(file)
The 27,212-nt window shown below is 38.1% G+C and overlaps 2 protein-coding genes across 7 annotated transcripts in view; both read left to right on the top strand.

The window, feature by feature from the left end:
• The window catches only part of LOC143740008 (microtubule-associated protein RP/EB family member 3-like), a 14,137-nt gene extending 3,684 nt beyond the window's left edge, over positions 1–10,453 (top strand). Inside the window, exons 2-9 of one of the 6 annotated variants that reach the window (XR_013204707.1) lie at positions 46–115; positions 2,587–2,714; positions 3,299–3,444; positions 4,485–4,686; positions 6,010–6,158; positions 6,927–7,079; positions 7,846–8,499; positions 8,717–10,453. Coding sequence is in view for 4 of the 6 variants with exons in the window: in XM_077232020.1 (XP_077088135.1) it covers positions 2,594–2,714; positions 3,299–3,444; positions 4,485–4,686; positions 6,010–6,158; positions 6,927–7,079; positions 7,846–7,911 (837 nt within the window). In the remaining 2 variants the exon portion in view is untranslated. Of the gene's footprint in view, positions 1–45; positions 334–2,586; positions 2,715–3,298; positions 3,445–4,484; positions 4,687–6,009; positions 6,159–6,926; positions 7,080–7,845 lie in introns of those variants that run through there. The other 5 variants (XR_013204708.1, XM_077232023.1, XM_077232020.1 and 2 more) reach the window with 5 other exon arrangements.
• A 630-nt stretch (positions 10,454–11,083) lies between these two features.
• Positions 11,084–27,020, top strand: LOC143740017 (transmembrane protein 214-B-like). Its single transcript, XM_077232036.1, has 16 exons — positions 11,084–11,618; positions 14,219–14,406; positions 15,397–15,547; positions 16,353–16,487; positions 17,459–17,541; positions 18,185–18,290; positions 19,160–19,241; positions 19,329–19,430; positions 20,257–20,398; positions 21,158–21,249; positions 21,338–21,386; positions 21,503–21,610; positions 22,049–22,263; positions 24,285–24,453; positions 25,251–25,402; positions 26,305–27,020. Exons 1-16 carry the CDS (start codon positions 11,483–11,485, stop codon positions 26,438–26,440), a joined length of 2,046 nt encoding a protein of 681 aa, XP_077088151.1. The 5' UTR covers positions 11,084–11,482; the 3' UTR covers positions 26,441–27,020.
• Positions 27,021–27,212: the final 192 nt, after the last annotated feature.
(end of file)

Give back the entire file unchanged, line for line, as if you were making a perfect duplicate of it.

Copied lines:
The 27,212-nt window shown below is 38.1% G+C and overlaps 2 protein-coding genes across 7 annotated transcripts in view; both read left to right on the top strand.

The window, feature by feature from the left end:
• The window catches only part of LOC143740008 (microtubule-associated protein RP/EB family member 3-like), a 14,137-nt gene extending 3,684 nt beyond the window's left edge, over positions 1–10,453 (top strand). Inside the window, exons 2-9 of one of the 6 annotated variants that reach the window (XR_013204707.1) lie at positions 46–115; positions 2,587–2,714; positions 3,299–3,444; positions 4,485–4,686; positions 6,010–6,158; positions 6,927–7,079; positions 7,846–8,499; positions 8,717–10,453. Coding sequence is in view for 4 of the 6 variants with exons in the window: in XM_077232020.1 (XP_077088135.1) it covers positions 2,594–2,714; positions 3,299–3,444; positions 4,485–4,686; positions 6,010–6,158; positions 6,927–7,079; positions 7,846–7,911 (837 nt within the window). In the remaining 2 variants the exon portion in view is untranslated. Of the gene's footprint in view, positions 1–45; positions 334–2,586; positions 2,715–3,298; positions 3,445–4,484; positions 4,687–6,009; positions 6,159–6,926; positions 7,080–7,845 lie in introns of those variants that run through there. The other 5 variants (XR_013204708.1, XM_077232023.1, XM_077232020.1 and 2 more) reach the window with 5 other exon arrangements.
• A 630-nt stretch (positions 10,454–11,083) lies between these two features.
• Positions 11,084–27,020, top strand: LOC143740017 (transmembrane protein 214-B-like). Its single transcript, XM_077232036.1, has 16 exons — positions 11,084–11,618; positions 14,219–14,406; positions 15,397–15,547; positions 16,353–16,487; positions 17,459–17,541; positions 18,185–18,290; positions 19,160–19,241; positions 19,329–19,430; positions 20,257–20,398; positions 21,158–21,249; positions 21,338–21,386; positions 21,503–21,610; positions 22,049–22,263; positions 24,285–24,453; positions 25,251–25,402; positions 26,305–27,020. Exons 1-16 carry the CDS (start codon positions 11,483–11,485, stop codon positions 26,438–26,440), a joined length of 2,046 nt encoding a protein of 681 aa, XP_077088151.1. The 5' UTR covers positions 11,084–11,482; the 3' UTR covers positions 26,441–27,020.
• Positions 27,021–27,212: the final 192 nt, after the last annotated feature.